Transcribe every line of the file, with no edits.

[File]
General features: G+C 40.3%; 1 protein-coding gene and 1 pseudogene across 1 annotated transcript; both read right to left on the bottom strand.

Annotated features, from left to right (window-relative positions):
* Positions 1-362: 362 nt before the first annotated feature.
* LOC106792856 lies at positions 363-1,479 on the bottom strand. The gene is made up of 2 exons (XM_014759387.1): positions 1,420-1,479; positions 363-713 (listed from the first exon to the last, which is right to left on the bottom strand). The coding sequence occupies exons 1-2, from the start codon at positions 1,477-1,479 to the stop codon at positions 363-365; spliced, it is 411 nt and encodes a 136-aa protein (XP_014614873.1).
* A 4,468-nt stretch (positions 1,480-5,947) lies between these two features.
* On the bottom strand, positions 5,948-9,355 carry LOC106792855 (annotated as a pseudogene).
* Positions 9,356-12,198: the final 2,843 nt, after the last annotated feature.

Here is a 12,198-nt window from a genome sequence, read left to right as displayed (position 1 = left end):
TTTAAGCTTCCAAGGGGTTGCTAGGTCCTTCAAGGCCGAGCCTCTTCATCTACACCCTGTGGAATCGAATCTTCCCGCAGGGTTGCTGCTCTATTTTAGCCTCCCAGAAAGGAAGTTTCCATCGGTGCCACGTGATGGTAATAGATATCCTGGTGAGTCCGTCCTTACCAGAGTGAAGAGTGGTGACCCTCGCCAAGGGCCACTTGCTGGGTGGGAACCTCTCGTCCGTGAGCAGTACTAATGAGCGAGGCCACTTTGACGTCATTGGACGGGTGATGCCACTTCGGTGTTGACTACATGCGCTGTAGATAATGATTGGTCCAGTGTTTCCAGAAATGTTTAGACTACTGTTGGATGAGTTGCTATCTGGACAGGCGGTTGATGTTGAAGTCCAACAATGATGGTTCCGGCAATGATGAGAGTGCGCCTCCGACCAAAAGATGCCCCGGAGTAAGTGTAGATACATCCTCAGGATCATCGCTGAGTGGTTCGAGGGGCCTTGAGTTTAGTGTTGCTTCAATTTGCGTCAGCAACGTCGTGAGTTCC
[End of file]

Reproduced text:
General features: G+C 40.3%; 1 protein-coding gene and 1 pseudogene across 1 annotated transcript; both read right to left on the bottom strand.

Annotated features, from left to right (window-relative positions):
* Positions 1-362: 362 nt before the first annotated feature.
* LOC106792856 lies at positions 363-1,479 on the bottom strand. The gene is made up of 2 exons (XM_014759387.1): positions 1,420-1,479; positions 363-713 (listed from the first exon to the last, which is right to left on the bottom strand). The coding sequence occupies exons 1-2, from the start codon at positions 1,477-1,479 to the stop codon at positions 363-365; spliced, it is 411 nt and encodes a 136-aa protein (XP_014614873.1).
* A 4,468-nt stretch (positions 1,480-5,947) lies between these two features.
* On the bottom strand, positions 5,948-9,355 carry LOC106792855 (annotated as a pseudogene).
* Positions 9,356-12,198: the final 2,843 nt, after the last annotated feature.

Here is a 12,198-nt window from a genome sequence, read left to right as displayed (position 1 = left end):
TTTAAGCTTCCAAGGGGTTGCTAGGTCCTTCAAGGCCGAGCCTCTTCATCTACACCCTGTGGAATCGAATCTTCCCGCAGGGTTGCTGCTCTATTTTAGCCTCCCAGAAAGGAAGTTTCCATCGGTGCCACGTGATGGTAATAGATATCCTGGTGAGTCCGTCCTTACCAGAGTGAAGAGTGGTGACCCTCGCCAAGGGCCACTTGCTGGGTGGGAACCTCTCGTCCGTGAGCAGTACTAATGAGCGAGGCCACTTTGACGTCATTGGACGGGTGATGCCACTTCGGTGTTGACTACATGCGCTGTAGATAATGATTGGTCCAGTGTTTCCAGAAATGTTTAGACTACTGTTGGATGAGTTGCTATCTGGACAGGCGGTTGATGTTGAAGTCCAACAATGATGGTTCCGGCAATGATGAGAGTGCGCCTCCGACCAAAAGATGCCCCGGAGTAAGTGTAGATACATCCTCAGGATCATCGCTGAGTGGTTCGAGGGGCCTTGAGTTTAGTGTTGCTTCAATTTGCGTCAGCAACGTCGTGAGTTCC